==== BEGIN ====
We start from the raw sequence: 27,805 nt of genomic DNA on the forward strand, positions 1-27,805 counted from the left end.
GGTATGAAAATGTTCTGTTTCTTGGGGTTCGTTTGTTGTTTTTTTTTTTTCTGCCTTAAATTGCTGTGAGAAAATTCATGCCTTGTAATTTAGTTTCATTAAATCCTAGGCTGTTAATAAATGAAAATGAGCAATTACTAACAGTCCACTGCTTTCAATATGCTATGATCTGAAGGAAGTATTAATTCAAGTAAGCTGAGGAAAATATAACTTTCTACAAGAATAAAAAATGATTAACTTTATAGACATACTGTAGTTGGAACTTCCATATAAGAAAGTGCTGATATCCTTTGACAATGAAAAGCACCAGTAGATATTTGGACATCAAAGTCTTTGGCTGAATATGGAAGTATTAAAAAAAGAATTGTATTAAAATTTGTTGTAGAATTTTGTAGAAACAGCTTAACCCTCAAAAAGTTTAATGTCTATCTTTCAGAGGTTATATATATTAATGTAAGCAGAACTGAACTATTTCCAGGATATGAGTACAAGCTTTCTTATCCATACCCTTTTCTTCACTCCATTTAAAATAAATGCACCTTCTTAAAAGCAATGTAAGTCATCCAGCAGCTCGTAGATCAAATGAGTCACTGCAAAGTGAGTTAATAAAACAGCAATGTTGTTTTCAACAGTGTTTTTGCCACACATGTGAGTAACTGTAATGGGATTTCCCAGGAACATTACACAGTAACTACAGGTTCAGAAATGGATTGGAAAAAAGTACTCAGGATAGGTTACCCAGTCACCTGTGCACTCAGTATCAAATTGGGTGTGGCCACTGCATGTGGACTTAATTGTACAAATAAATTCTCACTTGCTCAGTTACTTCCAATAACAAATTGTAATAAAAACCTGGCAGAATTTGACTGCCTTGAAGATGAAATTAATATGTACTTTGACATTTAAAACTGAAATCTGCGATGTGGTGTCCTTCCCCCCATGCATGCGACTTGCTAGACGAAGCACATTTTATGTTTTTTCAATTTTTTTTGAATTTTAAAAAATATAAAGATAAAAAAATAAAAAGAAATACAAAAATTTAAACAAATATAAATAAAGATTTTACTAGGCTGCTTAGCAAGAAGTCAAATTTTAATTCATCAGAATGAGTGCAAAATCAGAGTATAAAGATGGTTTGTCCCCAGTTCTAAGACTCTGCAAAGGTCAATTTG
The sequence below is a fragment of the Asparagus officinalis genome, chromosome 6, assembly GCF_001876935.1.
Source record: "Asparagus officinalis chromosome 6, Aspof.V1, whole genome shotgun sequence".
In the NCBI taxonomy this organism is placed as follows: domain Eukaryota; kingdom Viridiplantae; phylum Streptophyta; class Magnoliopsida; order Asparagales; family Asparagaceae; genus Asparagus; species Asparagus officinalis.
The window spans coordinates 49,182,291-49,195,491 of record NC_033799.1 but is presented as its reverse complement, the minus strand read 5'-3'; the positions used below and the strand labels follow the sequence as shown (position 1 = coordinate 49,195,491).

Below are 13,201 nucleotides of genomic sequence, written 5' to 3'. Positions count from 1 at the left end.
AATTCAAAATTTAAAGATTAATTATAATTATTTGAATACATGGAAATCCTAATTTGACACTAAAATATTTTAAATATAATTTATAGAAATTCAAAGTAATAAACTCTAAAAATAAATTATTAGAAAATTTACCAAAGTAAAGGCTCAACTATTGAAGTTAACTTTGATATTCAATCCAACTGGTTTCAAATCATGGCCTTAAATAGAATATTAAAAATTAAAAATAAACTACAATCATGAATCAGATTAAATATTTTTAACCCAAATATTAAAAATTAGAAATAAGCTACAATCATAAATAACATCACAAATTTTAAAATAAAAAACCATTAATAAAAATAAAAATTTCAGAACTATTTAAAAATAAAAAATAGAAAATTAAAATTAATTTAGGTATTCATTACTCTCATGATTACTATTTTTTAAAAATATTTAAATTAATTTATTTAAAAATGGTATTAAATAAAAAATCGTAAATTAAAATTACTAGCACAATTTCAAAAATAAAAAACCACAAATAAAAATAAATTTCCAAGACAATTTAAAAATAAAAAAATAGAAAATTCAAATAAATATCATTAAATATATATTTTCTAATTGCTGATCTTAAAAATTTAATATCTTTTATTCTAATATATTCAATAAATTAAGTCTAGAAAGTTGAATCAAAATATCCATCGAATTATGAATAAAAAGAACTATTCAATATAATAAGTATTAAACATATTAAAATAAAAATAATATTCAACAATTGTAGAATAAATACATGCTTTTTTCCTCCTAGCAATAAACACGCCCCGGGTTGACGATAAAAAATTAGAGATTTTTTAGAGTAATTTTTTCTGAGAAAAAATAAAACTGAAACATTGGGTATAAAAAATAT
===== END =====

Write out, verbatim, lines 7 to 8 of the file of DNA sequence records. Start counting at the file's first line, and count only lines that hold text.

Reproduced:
Below are 13,201 nucleotides of genomic sequence, written 5' to 3'. Positions count from 1 at the left end.
AATTCAAAATTTAAAGATTAATTATAATTATTTGAATACATGGAAATCCTAATTTGACACTAAAATATTTTAAATATAATTTATAGAAATTCAAAGTAATAAACTCTAAAAATAAATTATTAGAAAATTTACCAAAGTAAAGGCTCAACTATTGAAGTTAACTTTGATATTCAATCCAACTGGTTTCAAATCATGGCCTTAAATAGAATATTAAAAATTAAAAATAAACTACAATCATGAATCAGATTAAATATTTTTAACCCAAATATTAAAAATTAGAAATAAGCTACAATCATAAATAACATCACAAATTTTAAAATAAAAAACCATTAATAAAAATAAAAATTTCAGAACTATTTAAAAATAAAAAATAGAAAATTAAAATTAATTTAGGTATTCATTACTCTCATGATTACTATTTTTTAAAAATATTTAAATTAATTTATTTAAAAATGGTATTAAATAAAAAATCGTAAATTAAAATTACTAGCACAATTTCAAAAATAAAAAACCACAAATAAAAATAAATTTCCAAGACAATTTAAAAATAAAAAAATAGAAAATTCAAATAAATATCATTAAATATATATTTTCTAATTGCTGATCTTAAAAATTTAATATCTTTTATTCTAATATATTCAATAAATTAAGTCTAGAAAGTTGAATCAAAATATCCATCGAATTATGAATAAAAAGAACTATTCAATATAATAAGTATTAAACATATTAAAATAAAAATAATATTCAACAATTGTAGAATAAATACATGCTTTTTTCCTCCTAGCAATAAACACGCCCCGGGTTGACGATAAAAAATTAGAGATTTTTTAGAGTAATTTTTTCTGAGAAAAAATAAAACTGAAACATTGGGTATAAAAAATAT